AT A GLANCE
- A recent United Nations report names the Philippines as one of the countries whose governments subject human rights defenders and activists to “an alarming and shameful level of harsh reprisals and intimidation”
- 60 human rights defenders in the Philippines were killed in 2017, said the latest report of human rights group Front Line Defenders
- While threatened, human rights defenders persist in their work by shifting mindsets and learning new security protocols and tools
MANILA, Philippines – Butch Rosales was a human rights defender for most of his life, spending many years as a labor rights activist in Cebu and standing up to industry giants in the busy metropolis.
Dedicated and passionate, Rosales did not let fear and intimidation get between him and his commitment to fair labor practices. In the last couple of years, he extended his human rights work to families of victims of extrajudicial killings under the Duterte administration through the RISE UP movement.
But on August 8, after Rosales boarded a public jeepney to Mandaue City, a gunman in the same vehicle pumped 3 bullets into the activist’s head – killing him on the spot.
The human rights movement lost another of its own.
Human rights group Front Line Defenders, which is based in Ireland, said that in 2017 alone, 60 defenders died at the hands of unidentified gunmen in the Philippines.
This reality is not new or unique to the Duterte administration. Since 2001, there have been at least 613 documented killings of human rights defenders: 474 during the administration of Gloria Macapagal Arroyo (2001-2010) and 139 under then-president Benigno Aquino III (2010-2016).
The Philippines has continuously been among the 6 countries that account for 80% of the deaths of defenders worldwide – along with Brazil, Colombia, Guatemala, Honduras, and Mexico.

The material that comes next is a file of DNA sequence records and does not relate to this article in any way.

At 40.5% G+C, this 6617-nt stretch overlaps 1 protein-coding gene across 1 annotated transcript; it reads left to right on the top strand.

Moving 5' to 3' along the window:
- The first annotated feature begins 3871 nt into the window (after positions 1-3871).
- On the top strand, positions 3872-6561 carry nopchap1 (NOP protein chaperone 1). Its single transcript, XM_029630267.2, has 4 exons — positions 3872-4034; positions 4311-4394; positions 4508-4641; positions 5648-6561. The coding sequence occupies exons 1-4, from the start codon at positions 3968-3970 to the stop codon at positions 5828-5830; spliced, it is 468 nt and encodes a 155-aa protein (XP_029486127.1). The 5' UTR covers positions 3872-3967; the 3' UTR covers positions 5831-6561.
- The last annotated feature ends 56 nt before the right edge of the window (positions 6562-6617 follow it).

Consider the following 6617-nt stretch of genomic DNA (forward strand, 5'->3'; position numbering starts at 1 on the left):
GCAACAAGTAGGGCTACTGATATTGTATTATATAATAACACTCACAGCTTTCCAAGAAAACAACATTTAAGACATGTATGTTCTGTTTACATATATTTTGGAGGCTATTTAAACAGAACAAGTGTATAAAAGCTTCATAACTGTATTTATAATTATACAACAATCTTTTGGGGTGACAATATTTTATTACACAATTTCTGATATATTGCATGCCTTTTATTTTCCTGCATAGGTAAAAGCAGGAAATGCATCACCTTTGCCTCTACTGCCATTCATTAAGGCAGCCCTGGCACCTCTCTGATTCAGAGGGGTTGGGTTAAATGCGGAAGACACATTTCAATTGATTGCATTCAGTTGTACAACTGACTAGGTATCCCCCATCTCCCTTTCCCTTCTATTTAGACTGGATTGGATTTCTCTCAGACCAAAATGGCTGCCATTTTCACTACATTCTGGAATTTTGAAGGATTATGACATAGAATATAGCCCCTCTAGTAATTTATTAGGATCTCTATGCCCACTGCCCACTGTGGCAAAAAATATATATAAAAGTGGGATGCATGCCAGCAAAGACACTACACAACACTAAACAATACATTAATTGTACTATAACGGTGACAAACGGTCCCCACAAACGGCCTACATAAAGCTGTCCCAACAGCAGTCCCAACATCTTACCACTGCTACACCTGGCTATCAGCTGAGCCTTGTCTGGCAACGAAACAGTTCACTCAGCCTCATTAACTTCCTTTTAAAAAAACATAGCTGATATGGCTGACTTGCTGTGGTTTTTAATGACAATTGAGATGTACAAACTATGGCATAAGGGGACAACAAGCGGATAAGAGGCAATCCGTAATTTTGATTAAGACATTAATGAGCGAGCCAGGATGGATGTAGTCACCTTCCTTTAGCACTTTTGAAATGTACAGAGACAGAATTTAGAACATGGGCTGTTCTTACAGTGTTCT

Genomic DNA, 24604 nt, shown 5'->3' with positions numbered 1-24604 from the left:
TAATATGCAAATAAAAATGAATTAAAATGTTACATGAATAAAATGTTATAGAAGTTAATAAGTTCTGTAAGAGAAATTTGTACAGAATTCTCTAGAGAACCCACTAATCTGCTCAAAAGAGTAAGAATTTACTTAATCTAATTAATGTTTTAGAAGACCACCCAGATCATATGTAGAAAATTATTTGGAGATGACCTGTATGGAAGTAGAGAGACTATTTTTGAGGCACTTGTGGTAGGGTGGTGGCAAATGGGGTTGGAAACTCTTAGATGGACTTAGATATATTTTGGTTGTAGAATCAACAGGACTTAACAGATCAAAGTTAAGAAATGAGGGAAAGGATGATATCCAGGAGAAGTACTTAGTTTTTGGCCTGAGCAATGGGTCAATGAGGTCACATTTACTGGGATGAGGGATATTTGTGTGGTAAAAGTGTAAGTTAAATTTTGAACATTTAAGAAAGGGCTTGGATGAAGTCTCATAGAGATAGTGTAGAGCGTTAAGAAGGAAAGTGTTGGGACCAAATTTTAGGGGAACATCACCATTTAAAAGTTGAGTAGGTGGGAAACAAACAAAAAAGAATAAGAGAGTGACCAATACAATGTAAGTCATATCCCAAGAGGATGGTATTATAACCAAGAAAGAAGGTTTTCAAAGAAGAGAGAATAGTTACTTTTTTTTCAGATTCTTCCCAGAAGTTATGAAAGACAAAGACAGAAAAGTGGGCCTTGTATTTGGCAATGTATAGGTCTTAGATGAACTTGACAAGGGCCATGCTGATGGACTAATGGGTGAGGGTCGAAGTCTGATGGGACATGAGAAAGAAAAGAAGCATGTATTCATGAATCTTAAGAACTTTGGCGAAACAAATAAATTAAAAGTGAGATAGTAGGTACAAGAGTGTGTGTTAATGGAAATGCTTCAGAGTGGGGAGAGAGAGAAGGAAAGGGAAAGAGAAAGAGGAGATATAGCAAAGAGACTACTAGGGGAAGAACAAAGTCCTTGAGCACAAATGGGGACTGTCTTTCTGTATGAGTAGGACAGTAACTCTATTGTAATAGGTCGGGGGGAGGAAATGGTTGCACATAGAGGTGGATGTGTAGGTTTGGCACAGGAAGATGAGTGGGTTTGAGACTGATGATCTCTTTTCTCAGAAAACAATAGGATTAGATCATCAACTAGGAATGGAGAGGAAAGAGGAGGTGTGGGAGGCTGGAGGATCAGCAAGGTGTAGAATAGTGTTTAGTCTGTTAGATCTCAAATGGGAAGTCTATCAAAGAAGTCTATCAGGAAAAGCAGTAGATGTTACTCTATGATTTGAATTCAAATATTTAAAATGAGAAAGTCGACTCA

In 2017, also according to Front Line Defenders, the country recorded the most number of deaths outside of the Americas. In Asia, the “remotely comparable level of killings” is India.
Task Force Detainees of the Philippines (TFDP), meanwhile, documented 26 cases of killings from January to June 2018.
There are several reasons for the unending hostility, according to Jim Loughran, head of Front Line Defenders’ HRD [Human Rights Defenders] Memorial Project.
“This is a pattern continuing into the present rooted in endemic impunity, a dysfunctional legal system, and official hostility to the work of human rights defenders,” he told Rappler.
Duterte’s brand of impunity
What distinguishes the Duterte administration from previous administrations on the matter of human rights, according to those we have interviewed, are the following:
- The explicit nature of his attacks on the rule of law
- The climate of fear that pervades because of his rhetoric that often translates to government actions
- The demonization of the concept of human rights
This threatens to weaken the Philippine human rights movement, as activists are forced to deal with legal and security problems instead of focusing their time and work on helping victims.
Loughran said human rights groups work under an environment made more difficult by a President with “explicit and undisguised…direct attack on the rule of law, independent media, and state institutions designed to protect human rights.”
The President’s deadly rhetoric and actions against dissent are proving to be a deadly combination.
For Ellecer Carlos, who’s spent 25 years in the field, the last two years have been his “most difficult.” And he expects the “worst to come.”
Human rights groups now go through a so-called “mindset shift” by learning digital security tools and protocols in response to government threats. (READ: Prone to abuse? State surveillance as tool to silence dissent)
Duterte has never hidden his preferred mode of addressing crime, which is to short-cut processes and kill criminals.